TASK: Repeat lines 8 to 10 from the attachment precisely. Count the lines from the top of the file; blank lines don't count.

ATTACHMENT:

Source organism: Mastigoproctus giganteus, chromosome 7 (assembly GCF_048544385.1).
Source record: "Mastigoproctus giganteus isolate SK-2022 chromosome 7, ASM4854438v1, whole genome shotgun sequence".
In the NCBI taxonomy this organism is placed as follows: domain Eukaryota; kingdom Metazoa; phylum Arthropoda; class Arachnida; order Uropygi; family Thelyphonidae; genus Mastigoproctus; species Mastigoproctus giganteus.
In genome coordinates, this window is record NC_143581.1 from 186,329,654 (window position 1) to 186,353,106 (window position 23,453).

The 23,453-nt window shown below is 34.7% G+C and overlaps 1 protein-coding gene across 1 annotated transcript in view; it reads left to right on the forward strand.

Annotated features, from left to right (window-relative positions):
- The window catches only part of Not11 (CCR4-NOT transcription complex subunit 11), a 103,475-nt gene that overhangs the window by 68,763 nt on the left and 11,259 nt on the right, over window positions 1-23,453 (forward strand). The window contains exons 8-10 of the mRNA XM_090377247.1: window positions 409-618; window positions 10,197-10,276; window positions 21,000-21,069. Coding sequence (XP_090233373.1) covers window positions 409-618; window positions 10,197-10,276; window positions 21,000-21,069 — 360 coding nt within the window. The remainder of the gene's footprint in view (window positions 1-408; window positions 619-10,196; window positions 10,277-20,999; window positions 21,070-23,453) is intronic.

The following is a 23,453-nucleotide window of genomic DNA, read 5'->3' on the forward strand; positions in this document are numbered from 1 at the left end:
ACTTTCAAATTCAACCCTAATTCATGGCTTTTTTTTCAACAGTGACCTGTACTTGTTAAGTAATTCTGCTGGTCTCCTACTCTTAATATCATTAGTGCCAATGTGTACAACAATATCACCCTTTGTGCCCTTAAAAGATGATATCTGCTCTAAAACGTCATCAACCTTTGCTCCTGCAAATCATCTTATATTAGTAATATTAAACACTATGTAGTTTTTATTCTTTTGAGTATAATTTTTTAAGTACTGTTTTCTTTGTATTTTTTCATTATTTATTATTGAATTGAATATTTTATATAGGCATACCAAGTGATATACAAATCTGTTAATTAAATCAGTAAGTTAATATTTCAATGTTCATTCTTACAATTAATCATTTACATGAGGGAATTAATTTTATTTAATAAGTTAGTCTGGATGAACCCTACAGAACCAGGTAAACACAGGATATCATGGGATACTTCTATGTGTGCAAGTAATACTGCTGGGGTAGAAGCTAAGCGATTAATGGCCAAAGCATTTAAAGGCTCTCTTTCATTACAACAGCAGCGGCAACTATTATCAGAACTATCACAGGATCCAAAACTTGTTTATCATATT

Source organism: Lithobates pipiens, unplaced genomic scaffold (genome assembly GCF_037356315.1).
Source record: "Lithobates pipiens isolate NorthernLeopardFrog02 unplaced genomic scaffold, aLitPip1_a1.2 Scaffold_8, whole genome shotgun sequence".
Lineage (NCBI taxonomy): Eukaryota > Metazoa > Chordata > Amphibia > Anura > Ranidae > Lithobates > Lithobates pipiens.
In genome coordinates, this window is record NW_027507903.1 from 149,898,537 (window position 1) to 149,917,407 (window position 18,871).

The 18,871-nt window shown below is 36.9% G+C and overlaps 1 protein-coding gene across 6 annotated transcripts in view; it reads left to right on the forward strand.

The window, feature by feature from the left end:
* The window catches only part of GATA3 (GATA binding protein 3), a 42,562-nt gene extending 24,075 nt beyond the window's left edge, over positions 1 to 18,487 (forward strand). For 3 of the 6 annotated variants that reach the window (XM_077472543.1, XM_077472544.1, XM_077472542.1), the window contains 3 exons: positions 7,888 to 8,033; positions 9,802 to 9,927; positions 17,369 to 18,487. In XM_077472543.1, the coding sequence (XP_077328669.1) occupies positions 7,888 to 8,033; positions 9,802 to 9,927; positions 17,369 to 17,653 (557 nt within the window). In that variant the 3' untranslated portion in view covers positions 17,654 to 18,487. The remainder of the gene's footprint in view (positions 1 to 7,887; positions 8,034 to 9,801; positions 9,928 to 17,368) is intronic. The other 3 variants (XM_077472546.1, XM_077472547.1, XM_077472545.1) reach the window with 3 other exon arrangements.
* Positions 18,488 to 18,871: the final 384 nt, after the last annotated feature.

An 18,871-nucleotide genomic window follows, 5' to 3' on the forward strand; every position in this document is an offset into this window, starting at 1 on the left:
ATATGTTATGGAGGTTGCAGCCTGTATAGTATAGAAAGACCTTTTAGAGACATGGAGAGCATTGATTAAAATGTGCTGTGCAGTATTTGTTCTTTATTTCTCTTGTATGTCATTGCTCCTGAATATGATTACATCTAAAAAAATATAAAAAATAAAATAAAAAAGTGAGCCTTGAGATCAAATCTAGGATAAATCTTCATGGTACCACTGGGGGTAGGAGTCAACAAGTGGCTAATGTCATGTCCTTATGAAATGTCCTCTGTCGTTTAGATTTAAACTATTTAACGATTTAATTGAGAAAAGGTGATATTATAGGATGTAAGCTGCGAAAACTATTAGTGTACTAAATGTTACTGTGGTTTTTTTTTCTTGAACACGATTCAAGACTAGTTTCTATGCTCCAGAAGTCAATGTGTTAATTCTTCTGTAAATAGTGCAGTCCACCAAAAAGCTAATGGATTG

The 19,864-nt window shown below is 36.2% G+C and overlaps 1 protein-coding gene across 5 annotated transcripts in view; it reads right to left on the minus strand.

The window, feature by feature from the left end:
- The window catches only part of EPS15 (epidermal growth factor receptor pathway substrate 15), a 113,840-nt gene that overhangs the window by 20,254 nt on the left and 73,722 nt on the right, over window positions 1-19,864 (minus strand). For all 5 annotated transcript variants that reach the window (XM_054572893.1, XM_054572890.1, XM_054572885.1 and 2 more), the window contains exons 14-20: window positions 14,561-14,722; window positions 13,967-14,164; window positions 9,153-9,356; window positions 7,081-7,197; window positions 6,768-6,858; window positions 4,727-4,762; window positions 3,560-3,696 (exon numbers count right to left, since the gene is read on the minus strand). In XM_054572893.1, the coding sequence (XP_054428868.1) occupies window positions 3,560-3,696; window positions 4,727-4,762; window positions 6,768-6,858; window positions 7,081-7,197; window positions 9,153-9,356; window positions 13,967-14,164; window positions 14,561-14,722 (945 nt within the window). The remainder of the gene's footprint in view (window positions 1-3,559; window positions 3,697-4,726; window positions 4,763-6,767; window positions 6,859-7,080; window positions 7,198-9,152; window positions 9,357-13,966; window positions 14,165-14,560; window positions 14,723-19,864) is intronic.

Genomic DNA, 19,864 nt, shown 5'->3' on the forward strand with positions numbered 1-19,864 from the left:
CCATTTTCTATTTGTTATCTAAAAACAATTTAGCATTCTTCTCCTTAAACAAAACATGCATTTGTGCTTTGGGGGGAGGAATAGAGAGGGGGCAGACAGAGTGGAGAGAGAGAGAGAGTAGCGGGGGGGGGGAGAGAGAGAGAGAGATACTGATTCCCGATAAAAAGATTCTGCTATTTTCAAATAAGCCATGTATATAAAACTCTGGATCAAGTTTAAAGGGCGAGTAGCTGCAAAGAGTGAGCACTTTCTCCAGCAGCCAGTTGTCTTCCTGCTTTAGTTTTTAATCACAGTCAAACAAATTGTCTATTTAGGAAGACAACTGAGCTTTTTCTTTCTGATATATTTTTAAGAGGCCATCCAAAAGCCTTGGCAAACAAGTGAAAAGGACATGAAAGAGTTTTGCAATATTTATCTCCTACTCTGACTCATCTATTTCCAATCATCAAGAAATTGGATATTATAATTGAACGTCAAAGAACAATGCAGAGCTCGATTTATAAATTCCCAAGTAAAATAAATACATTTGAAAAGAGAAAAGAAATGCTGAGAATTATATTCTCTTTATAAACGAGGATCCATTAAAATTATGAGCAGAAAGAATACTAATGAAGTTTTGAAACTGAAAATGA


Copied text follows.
The following is a 23,453-nucleotide window of genomic DNA, read 5'->3' on the forward strand; positions in this document are numbered from 1 at the left end:
ACTTTCAAATTCAACCCTAATTCATGGCTTTTTTTTCAACAGTGACCTGTACTTGTTAAGTAATTCTGCTGGTCTCCTACTCTTAATATCATTAGTGCCAATGTGTACAACAATATCACCCTTTGTGCCCTTAAAAGATGATATCTGCTCTAAAACGTCATCAACCTTTGCTCCTGCAAATCATCTTATATTAGTAATATTAAACACTATGTAGTTTTTATTCTTTTGAGTATAATTTTTTAAGTACTGTTTTCTTTGTATTTTTTCATTATTTATTATTGAATTGAATATTTTATATAGGCATACCAAGTGATATACAAATCTGTTAATTAAATCAGTAAGTTAATATTTCAATGTTCATTCTTACAATTAATCATTTACATGAGGGAATTAATTTTATTTAATAAGTTAGTCTGGATGAACCCTACAGAACCAGGTAAACACAGGATATCATGGGATACTTCTATGTGTGCAAGTAATACTGCTGGGGTAGAAGCTAAGCGATTAATGGCCAAAGCATTTAAAGGCTCTCTTTCATTACAACAGCAGCGGCAACTATTATCAGAACTATCACAGGATCCAAAACTTGTTTATCATATT

Source organism: Lithobates pipiens, unplaced genomic scaffold (genome assembly GCF_037356315.1).